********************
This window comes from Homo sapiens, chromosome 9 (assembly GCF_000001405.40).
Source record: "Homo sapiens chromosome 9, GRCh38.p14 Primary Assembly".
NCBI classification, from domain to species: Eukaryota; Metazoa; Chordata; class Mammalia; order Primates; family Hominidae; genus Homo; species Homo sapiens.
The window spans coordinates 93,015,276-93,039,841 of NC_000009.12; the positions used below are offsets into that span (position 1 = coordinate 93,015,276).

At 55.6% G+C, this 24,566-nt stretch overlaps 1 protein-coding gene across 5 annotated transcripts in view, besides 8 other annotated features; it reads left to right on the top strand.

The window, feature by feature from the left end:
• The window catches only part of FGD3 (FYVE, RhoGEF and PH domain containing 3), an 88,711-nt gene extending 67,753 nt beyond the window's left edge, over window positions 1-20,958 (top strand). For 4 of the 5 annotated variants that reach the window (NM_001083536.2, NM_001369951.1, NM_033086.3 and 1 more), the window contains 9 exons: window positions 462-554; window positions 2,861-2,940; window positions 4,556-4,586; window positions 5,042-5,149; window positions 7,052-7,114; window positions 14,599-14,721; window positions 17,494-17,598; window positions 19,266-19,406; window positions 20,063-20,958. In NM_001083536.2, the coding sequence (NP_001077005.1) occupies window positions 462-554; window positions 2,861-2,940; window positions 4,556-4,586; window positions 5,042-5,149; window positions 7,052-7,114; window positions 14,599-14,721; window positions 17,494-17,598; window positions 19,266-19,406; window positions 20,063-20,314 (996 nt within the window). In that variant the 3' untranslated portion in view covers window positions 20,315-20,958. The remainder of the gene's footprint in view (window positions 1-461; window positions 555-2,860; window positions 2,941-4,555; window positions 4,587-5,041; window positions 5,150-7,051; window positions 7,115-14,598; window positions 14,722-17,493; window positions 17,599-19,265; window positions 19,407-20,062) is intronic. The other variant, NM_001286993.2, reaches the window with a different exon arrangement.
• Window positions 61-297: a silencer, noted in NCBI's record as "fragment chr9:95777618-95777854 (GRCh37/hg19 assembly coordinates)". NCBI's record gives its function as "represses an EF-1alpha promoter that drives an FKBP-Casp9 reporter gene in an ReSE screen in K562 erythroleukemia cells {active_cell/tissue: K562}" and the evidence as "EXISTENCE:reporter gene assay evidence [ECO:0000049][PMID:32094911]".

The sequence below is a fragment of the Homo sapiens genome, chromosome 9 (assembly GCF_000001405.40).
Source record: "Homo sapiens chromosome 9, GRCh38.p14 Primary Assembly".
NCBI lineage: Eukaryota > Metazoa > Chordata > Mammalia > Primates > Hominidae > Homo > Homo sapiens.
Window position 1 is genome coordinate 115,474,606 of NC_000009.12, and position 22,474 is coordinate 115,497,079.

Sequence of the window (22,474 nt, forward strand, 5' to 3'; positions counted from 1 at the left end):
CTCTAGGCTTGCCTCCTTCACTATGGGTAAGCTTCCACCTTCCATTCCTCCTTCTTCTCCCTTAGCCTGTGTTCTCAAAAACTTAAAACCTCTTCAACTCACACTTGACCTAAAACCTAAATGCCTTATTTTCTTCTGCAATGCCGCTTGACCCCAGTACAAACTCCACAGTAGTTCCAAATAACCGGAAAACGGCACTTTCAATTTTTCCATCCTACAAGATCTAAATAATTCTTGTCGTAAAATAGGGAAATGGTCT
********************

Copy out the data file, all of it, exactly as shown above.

This window comes from Homo sapiens, chromosome 9 (assembly GCF_000001405.40).
Source record: "Homo sapiens chromosome 9, GRCh38.p14 Primary Assembly".
NCBI classification, from domain to species: Eukaryota; Metazoa; Chordata; class Mammalia; order Primates; family Hominidae; genus Homo; species Homo sapiens.
The window spans coordinates 93,015,276-93,039,841 of NC_000009.12; the positions used below are offsets into that span (position 1 = coordinate 93,015,276).

At 55.6% G+C, this 24,566-nt stretch overlaps 1 protein-coding gene across 5 annotated transcripts in view, besides 8 other annotated features; it reads left to right on the top strand.

The window, feature by feature from the left end:
• The window catches only part of FGD3 (FYVE, RhoGEF and PH domain containing 3), an 88,711-nt gene extending 67,753 nt beyond the window's left edge, over window positions 1-20,958 (top strand). For 4 of the 5 annotated variants that reach the window (NM_001083536.2, NM_001369951.1, NM_033086.3 and 1 more), the window contains 9 exons: window positions 462-554; window positions 2,861-2,940; window positions 4,556-4,586; window positions 5,042-5,149; window positions 7,052-7,114; window positions 14,599-14,721; window positions 17,494-17,598; window positions 19,266-19,406; window positions 20,063-20,958. In NM_001083536.2, the coding sequence (NP_001077005.1) occupies window positions 462-554; window positions 2,861-2,940; window positions 4,556-4,586; window positions 5,042-5,149; window positions 7,052-7,114; window positions 14,599-14,721; window positions 17,494-17,598; window positions 19,266-19,406; window positions 20,063-20,314 (996 nt within the window). In that variant the 3' untranslated portion in view covers window positions 20,315-20,958. The remainder of the gene's footprint in view (window positions 1-461; window positions 555-2,860; window positions 2,941-4,555; window positions 4,587-5,041; window positions 5,150-7,051; window positions 7,115-14,598; window positions 14,722-17,493; window positions 17,599-19,265; window positions 19,407-20,062) is intronic. The other variant, NM_001286993.2, reaches the window with a different exon arrangement.
• Window positions 61-297: a silencer, noted in NCBI's record as "fragment chr9:95777618-95777854 (GRCh37/hg19 assembly coordinates)". NCBI's record gives its function as "represses an EF-1alpha promoter that drives an FKBP-Casp9 reporter gene in an ReSE screen in K562 erythroleukemia cells {active_cell/tissue: K562}" and the evidence as "EXISTENCE:reporter gene assay evidence [ECO:0000049][PMID:32094911]".

The sequence below is a fragment of the Homo sapiens genome, chromosome 9 (assembly GCF_000001405.40).
Source record: "Homo sapiens chromosome 9, GRCh38.p14 Primary Assembly".
NCBI lineage: Eukaryota > Metazoa > Chordata > Mammalia > Primates > Hominidae > Homo > Homo sapiens.
Window position 1 is genome coordinate 115,474,606 of NC_000009.12, and position 22,474 is coordinate 115,497,079.

Sequence of the window (22,474 nt, forward strand, 5' to 3'; positions counted from 1 at the left end):
CTCTAGGCTTGCCTCCTTCACTATGGGTAAGCTTCCACCTTCCATTCCTCCTTCTTCTCCCTTAGCCTGTGTTCTCAAAAACTTAAAACCTCTTCAACTCACACTTGACCTAAAACCTAAATGCCTTATTTTCTTCTGCAATGCCGCTTGACCCCAGTACAAACTCCACAGTAGTTCCAAATAACCGGAAAACGGCACTTTCAATTTTTCCATCCTACAAGATCTAAATAATTCTTGTCGTAAAATAGGGAAATGGTCT